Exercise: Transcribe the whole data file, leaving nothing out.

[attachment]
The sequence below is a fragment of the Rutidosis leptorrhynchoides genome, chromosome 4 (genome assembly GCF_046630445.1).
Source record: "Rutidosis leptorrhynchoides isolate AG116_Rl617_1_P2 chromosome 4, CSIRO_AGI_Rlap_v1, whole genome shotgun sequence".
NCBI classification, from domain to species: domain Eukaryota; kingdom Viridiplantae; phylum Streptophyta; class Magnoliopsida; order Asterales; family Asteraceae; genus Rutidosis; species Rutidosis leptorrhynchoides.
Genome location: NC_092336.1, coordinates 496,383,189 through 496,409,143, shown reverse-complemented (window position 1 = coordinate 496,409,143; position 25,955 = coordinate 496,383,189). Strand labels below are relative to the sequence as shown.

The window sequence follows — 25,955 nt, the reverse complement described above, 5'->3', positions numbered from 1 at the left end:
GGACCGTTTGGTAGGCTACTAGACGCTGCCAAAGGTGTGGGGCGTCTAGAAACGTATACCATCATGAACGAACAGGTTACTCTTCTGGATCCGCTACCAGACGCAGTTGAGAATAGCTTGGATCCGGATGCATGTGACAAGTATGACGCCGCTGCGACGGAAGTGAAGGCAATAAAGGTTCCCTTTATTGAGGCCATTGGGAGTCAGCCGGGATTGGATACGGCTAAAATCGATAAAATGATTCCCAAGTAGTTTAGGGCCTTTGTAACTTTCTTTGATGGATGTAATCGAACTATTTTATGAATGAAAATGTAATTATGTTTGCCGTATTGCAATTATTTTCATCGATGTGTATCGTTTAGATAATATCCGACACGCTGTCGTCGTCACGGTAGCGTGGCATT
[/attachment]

The sequence below is a fragment of the Rutidosis leptorrhynchoides genome, chromosome 4 (genome assembly GCF_046630445.1).
Source record: "Rutidosis leptorrhynchoides isolate AG116_Rl617_1_P2 chromosome 4, CSIRO_AGI_Rlap_v1, whole genome shotgun sequence".
NCBI classification, from domain to species: domain Eukaryota; kingdom Viridiplantae; phylum Streptophyta; class Magnoliopsida; order Asterales; family Asteraceae; genus Rutidosis; species Rutidosis leptorrhynchoides.
Genome location: NC_092336.1, coordinates 496,383,189 through 496,409,143, shown reverse-complemented (window position 1 = coordinate 496,409,143; position 25,955 = coordinate 496,383,189). Strand labels below are relative to the sequence as shown.

The window sequence follows — 25,955 nt, the reverse complement described above, 5'->3', positions numbered from 1 at the left end:
GGACCGTTTGGTAGGCTACTAGACGCTGCCAAAGGTGTGGGGCGTCTAGAAACGTATACCATCATGAACGAACAGGTTACTCTTCTGGATCCGCTACCAGACGCAGTTGAGAATAGCTTGGATCCGGATGCATGTGACAAGTATGACGCCGCTGCGACGGAAGTGAAGGCAATAAAGGTTCCCTTTATTGAGGCCATTGGGAGTCAGCCGGGATTGGATACGGCTAAAATCGATAAAATGATTCCCAAGTAGTTTAGGGCCTTTGTAACTTTCTTTGATGGATGTAATCGAACTATTTTATGAATGAAAATGTAATTATGTTTGCCGTATTGCAATTATTTTCATCGATGTGTATCGTTTAGATAATATCCGACACGCTGTCGTCGTCACGGTAGCGTGGCATT